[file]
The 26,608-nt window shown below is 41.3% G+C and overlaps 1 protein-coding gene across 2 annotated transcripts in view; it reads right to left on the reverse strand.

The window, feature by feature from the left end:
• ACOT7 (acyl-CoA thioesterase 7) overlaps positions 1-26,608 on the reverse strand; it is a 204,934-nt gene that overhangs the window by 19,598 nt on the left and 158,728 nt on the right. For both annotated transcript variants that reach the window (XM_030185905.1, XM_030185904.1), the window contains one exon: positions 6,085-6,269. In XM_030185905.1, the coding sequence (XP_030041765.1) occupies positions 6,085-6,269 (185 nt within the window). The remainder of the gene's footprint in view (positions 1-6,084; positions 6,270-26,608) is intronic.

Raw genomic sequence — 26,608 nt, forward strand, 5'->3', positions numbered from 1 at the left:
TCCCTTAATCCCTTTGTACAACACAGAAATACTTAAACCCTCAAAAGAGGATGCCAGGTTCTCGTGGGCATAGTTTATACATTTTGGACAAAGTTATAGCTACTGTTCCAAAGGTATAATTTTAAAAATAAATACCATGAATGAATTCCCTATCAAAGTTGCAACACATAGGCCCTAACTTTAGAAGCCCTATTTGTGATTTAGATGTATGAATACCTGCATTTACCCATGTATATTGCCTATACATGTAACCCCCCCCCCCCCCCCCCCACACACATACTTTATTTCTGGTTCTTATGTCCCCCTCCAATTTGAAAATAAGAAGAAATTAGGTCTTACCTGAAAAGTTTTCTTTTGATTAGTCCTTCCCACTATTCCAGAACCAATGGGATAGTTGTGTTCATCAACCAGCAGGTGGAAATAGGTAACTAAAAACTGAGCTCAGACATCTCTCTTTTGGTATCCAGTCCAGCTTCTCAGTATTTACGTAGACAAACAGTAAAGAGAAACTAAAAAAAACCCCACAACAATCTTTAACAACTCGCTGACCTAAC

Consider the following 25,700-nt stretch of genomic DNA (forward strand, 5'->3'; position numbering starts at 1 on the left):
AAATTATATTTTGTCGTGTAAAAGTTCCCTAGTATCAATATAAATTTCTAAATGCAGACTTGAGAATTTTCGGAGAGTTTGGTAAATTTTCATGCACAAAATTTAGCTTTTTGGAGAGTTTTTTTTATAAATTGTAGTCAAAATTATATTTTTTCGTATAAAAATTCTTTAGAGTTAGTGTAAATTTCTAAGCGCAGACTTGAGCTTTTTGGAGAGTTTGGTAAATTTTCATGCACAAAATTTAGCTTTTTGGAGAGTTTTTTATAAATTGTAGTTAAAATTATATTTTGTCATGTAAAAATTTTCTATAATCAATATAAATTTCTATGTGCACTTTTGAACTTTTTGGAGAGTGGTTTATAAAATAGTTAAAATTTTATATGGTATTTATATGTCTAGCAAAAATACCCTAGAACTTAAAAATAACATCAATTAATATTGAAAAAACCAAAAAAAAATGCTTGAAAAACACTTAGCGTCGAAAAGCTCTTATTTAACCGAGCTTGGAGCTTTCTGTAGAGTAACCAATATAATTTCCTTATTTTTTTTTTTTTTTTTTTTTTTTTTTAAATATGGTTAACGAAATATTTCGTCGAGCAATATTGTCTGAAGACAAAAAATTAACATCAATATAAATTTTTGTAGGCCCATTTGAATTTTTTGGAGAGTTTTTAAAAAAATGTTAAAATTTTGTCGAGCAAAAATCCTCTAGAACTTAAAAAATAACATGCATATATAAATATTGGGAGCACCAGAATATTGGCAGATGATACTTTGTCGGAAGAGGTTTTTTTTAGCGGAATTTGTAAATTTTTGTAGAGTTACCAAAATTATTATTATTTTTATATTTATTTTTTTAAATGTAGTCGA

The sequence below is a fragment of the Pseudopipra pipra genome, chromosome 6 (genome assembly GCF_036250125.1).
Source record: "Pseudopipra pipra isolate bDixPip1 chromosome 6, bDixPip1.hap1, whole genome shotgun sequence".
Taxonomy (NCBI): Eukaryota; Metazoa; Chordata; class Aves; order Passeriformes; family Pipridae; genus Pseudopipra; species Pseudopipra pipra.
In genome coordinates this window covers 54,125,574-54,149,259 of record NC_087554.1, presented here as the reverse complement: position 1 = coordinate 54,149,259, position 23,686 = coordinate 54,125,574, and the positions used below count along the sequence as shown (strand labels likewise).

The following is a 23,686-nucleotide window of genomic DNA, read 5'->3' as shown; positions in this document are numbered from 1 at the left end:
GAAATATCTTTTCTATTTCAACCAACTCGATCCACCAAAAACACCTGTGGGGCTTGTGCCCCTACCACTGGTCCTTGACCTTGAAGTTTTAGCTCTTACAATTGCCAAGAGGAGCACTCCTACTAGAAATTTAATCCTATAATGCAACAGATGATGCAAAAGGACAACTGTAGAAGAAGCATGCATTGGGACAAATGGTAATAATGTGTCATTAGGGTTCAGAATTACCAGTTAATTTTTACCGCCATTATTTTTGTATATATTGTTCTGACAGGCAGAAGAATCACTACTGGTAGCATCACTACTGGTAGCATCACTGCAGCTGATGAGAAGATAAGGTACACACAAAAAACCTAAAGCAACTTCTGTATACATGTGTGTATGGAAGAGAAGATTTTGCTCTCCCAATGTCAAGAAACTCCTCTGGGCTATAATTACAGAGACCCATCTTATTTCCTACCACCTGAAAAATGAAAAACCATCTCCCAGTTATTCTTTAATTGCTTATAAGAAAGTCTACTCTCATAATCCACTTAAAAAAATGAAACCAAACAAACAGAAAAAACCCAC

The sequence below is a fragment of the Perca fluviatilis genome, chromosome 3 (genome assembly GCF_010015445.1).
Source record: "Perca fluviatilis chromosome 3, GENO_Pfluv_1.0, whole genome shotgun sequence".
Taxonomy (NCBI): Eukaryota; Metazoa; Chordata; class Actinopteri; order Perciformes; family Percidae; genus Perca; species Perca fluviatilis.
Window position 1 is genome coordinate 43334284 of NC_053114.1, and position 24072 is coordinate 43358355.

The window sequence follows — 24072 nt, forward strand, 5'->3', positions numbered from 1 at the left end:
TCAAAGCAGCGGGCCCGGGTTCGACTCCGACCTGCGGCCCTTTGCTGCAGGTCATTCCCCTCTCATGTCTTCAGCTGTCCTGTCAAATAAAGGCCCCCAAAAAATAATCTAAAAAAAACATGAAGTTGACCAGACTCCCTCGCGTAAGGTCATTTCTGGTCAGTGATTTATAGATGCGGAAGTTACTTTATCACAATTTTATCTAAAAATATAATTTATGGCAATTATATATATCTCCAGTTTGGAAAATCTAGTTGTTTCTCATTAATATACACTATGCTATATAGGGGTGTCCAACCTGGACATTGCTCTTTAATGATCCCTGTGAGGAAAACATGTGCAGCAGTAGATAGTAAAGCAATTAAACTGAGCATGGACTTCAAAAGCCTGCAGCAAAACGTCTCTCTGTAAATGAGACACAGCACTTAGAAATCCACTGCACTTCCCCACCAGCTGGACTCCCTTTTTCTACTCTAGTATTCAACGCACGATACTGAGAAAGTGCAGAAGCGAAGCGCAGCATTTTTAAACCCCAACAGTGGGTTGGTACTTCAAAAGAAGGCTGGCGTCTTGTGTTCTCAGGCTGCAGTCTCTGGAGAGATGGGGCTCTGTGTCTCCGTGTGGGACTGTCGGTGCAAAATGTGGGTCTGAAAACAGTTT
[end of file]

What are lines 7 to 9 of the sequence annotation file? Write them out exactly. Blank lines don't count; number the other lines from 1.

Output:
AAATTATATTTTGTCGTGTAAAAGTTCCCTAGTATCAATATAAATTTCTAAATGCAGACTTGAGAATTTTCGGAGAGTTTGGTAAATTTTCATGCACAAAATTTAGCTTTTTGGAGAGTTTTTTTTATAAATTGTAGTCAAAATTATATTTTTTCGTATAAAAATTCTTTAGAGTTAGTGTAAATTTCTAAGCGCAGACTTGAGCTTTTTGGAGAGTTTGGTAAATTTTCATGCACAAAATTTAGCTTTTTGGAGAGTTTTTTATAAATTGTAGTTAAAATTATATTTTGTCATGTAAAAATTTTCTATAATCAATATAAATTTCTATGTGCACTTTTGAACTTTTTGGAGAGTGGTTTATAAAATAGTTAAAATTTTATATGGTATTTATATGTCTAGCAAAAATACCCTAGAACTTAAAAATAACATCAATTAATATTGAAAAAACCAAAAAAAAATGCTTGAAAAACACTTAGCGTCGAAAAGCTCTTATTTAACCGAGCTTGGAGCTTTCTGTAGAGTAACCAATATAATTTCCTTATTTTTTTTTTTTTTTTTTTTTTTTTTTAAATATGGTTAACGAAATATTTCGTCGAGCAATATTGTCTGAAGACAAAAAATTAACATCAATATAAATTTTTGTAGGCCCATTTGAATTTTTTGGAGAGTTTTTAAAAAAATGTTAAAATTTTGTCGAGCAAAAATCCTCTAGAACTTAAAAAATAACATGCATATATAAATATTGGGAGCACCAGAATATTGGCAGATGATACTTTGTCGGAAGAGGTTTTTTTTAGCGGAATTTGTAAATTTTTGTAGAGTTACCAAAATTATTATTATTTTTATATTTATTTTTTTAAATGTAGTCGA

The sequence below is a fragment of the Pseudopipra pipra genome, chromosome 6 (genome assembly GCF_036250125.1).
Source record: "Pseudopipra pipra isolate bDixPip1 chromosome 6, bDixPip1.hap1, whole genome shotgun sequence".